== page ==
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verse ofScriptureout loud–generallyfrom theOldTestament. Cf.Luke24:27f,44f. Theother members of the family do likewise, in order. Cf. Matthew 19:4f & Luke 1:1-4.
Thefatherthenexplainsthefewversesread. Cf.SecondPeter3:16. Eachfamilymember then says what new thing he or she has learned. Cf. Acts 8:30-36. If the Bible passage is too profound, only one verse — or even only part of one verse — will be explained at that session. Cf. Matthew 5:18. The family then kneels down together. Cf. Psalm 95:6. The father then asks only one of them to pray, shortly, for the family's special needs that day. Cf. Nehemiah 1:11 etc.
At night, right after the evening meal, a somewhat similar pattern is followed. Deuteronomy 6:6f cf. Psalm 55:17. Now, however, the worship can be longer — as there is no need to rush off from home to work or school. Cf. Psalm 1:2 & Acts 17:11 etc.
The only differences in the evening pattern, are the following. The reading is generally now from the New Testament, not the Old. John 16:13f cf. Second Peter 1:13-16 & 3:15f. The portion sung is from a Scriptural Hymn or Paraphrase, not from a Psalm. Ephesians 5:18-25 & 6:1-4 and Colossians 3:16-21. And, after the explanation of the Scripture — one question and answer of the Shorter Catechism is propounded, explained, and then jointly recited. Cf. Proverbs 22:6 margin & First Timothy 6:12f.
This, then — Praise, Scripture, Prayer — is the pattern of our daily family worship. Praise — for "the voice of rejoicing and salvation is in the dwellings of the justified." Psalm 118:15. Scripture — for those whom Christ has made "noble" are to "receive the Word" with "all readiness ofmind,"andto"searchtheScripturesdaily." Acts17:11. AndPrayer — for"fathers, bring up your children…, praying always with all prayer and supplication in the Spirit!" Ephesians 6:4,18.
I must say something about our children's Baptism – and challenging them to keep on improvingitbymore andmorelivingthewayevery baptized personshould(cf.Romans6:3-22). The Westminster Larger Catechism 167 asks thequestion: "Howis our Baptism to be improved by us?" It answers:
"The needful but much neglected duty of improving our Baptism is to be performed by us all our life long, especially in the time of temptation…by serious and thankful consideration of the nature of it and of the…benefits conferred and sealed thereby and our solemn vow made therein, by…growing up to assurance of pardon of sin and of all other blessings sealed to us in that Sacrament." For we are "those that have therein given up their names to Christ…to walk in brotherly love, as being baptized by the same Spirit into one body."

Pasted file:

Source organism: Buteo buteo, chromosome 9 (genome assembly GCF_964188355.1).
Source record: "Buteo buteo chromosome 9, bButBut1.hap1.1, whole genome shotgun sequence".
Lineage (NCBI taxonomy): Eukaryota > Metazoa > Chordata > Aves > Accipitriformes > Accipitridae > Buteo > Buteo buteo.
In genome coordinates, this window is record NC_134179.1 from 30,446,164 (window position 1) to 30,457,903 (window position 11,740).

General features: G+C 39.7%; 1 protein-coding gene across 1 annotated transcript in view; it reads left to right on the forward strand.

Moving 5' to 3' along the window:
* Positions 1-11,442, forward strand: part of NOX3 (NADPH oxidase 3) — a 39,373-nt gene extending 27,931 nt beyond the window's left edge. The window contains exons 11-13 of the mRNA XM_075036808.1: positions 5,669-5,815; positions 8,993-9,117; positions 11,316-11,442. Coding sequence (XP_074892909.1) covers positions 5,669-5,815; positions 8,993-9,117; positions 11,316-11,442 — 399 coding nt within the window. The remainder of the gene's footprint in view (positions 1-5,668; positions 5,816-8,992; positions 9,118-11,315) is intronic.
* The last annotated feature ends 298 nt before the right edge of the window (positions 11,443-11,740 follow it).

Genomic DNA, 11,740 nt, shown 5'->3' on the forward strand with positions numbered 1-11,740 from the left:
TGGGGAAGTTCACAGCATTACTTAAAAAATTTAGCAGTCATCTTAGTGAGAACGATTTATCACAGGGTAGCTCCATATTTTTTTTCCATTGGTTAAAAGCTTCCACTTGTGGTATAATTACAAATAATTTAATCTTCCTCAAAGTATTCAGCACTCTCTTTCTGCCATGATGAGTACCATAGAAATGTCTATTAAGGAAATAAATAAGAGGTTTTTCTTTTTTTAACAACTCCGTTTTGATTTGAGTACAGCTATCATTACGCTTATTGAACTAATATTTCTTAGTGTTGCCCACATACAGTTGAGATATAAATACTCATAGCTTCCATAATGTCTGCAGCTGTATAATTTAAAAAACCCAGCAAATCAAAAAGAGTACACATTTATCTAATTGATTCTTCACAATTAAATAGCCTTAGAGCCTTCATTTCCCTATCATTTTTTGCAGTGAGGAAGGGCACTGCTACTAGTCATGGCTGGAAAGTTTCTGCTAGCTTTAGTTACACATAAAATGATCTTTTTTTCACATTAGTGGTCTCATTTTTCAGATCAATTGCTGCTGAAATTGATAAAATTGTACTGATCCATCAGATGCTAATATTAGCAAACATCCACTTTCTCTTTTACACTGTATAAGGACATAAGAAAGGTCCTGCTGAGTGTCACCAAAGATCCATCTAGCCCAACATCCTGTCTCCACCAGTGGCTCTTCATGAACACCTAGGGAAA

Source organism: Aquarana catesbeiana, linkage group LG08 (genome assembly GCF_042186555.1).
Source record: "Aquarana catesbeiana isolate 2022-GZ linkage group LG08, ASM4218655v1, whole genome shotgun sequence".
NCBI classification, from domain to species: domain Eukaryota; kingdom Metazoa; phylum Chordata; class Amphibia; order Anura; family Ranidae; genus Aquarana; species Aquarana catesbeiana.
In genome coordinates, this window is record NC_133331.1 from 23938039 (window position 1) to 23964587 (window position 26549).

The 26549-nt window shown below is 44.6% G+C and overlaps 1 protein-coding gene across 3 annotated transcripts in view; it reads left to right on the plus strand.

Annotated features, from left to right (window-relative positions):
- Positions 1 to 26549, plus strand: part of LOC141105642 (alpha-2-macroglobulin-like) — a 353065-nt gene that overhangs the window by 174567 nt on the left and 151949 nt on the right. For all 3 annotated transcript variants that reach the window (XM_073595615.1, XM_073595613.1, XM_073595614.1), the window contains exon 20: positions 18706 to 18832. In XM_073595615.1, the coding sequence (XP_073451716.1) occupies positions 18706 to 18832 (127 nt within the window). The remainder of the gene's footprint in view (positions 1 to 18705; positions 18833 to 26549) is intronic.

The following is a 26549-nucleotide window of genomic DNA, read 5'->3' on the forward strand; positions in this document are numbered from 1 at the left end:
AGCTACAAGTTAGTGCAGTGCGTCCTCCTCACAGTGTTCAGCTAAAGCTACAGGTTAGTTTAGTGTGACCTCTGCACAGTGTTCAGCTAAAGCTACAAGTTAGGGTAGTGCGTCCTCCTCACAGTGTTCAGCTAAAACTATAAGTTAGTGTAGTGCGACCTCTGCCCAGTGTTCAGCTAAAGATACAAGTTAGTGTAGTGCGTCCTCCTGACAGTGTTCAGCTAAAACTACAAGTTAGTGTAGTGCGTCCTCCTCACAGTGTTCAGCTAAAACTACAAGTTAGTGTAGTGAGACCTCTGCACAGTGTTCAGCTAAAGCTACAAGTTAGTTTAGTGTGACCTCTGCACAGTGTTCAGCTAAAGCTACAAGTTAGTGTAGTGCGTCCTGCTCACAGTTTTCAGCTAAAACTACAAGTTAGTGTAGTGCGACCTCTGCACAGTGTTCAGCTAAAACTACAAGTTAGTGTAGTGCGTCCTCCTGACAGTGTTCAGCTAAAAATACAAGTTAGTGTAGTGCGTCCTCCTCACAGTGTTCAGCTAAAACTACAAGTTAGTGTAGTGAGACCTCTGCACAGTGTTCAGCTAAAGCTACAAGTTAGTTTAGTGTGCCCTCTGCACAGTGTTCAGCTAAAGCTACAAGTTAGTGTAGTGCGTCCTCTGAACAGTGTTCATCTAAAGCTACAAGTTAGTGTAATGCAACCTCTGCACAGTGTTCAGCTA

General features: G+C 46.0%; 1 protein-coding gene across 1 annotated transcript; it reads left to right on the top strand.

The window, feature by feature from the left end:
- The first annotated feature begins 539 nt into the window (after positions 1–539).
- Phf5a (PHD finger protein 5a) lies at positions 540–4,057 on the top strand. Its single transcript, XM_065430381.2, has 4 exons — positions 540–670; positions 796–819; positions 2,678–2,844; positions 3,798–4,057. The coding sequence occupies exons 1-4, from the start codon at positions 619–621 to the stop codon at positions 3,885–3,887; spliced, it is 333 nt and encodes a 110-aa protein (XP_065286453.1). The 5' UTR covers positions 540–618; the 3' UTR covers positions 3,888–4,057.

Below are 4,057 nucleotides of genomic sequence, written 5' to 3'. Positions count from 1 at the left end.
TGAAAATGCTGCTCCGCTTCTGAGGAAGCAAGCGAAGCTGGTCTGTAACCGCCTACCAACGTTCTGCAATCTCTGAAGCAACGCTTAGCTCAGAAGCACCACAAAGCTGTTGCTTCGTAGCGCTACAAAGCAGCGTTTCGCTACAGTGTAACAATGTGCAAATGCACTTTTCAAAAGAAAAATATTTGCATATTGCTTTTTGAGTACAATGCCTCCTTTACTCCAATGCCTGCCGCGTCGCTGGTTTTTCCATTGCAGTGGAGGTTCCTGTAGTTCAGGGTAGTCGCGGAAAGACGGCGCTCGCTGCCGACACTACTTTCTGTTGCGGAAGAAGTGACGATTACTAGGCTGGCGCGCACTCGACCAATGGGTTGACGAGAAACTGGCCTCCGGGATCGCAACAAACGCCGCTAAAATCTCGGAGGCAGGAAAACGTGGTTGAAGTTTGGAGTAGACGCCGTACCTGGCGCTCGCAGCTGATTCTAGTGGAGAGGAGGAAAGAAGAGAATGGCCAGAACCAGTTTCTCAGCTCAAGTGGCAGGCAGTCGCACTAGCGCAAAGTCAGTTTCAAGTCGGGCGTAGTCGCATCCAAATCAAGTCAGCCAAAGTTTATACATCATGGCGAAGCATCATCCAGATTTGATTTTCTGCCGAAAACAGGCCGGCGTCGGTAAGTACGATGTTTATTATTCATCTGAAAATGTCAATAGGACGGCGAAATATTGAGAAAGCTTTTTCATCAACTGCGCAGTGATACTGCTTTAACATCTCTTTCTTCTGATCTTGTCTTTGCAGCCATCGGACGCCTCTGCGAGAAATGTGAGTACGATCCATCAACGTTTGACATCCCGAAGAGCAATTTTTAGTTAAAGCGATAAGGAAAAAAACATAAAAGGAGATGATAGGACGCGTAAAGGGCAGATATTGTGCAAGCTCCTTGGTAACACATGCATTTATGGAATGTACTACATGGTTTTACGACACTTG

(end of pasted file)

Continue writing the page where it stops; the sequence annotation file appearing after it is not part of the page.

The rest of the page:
Our children were branded as Christ's lambs in Infant Baptism, in spite of being raised in three different denominations. By God's grace they have grown up into practising Christians and catechized Communicant Members of Christ's Church.
As the Dutch Reformed Elder Johan Adam Wormser once said: "Teach the nation to understandits Baptism!" That, dear reader,ismy prayeralsoforyouand yourhousehold! And as for me and mine — Joshua 24:15 cf. Acts 16:31 — "we shall keep on serving the Lord!"
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First Trip Overseas as an Adult
While born in Britain, I grew up in the isolationistic and then (thank God) still-Calvinistic South Africa eversinceIwas seven. Apart from tripstoRhodesia(theoldZimbabwe)and back, I never left Southern Africa — even on a vacation — till I was in my late twenties.
InCapeTown,IoncefishedanAmericanProtestant magazineoutofthewastepaperbasket of a Baptist Pastor. After writing to the magazine and asking that it regularly be sent to me, the Editor somewhat later suddenly invited me on an all-expenses-paid trip to an International Christian Conference in Switzerland's Geneva in 1963.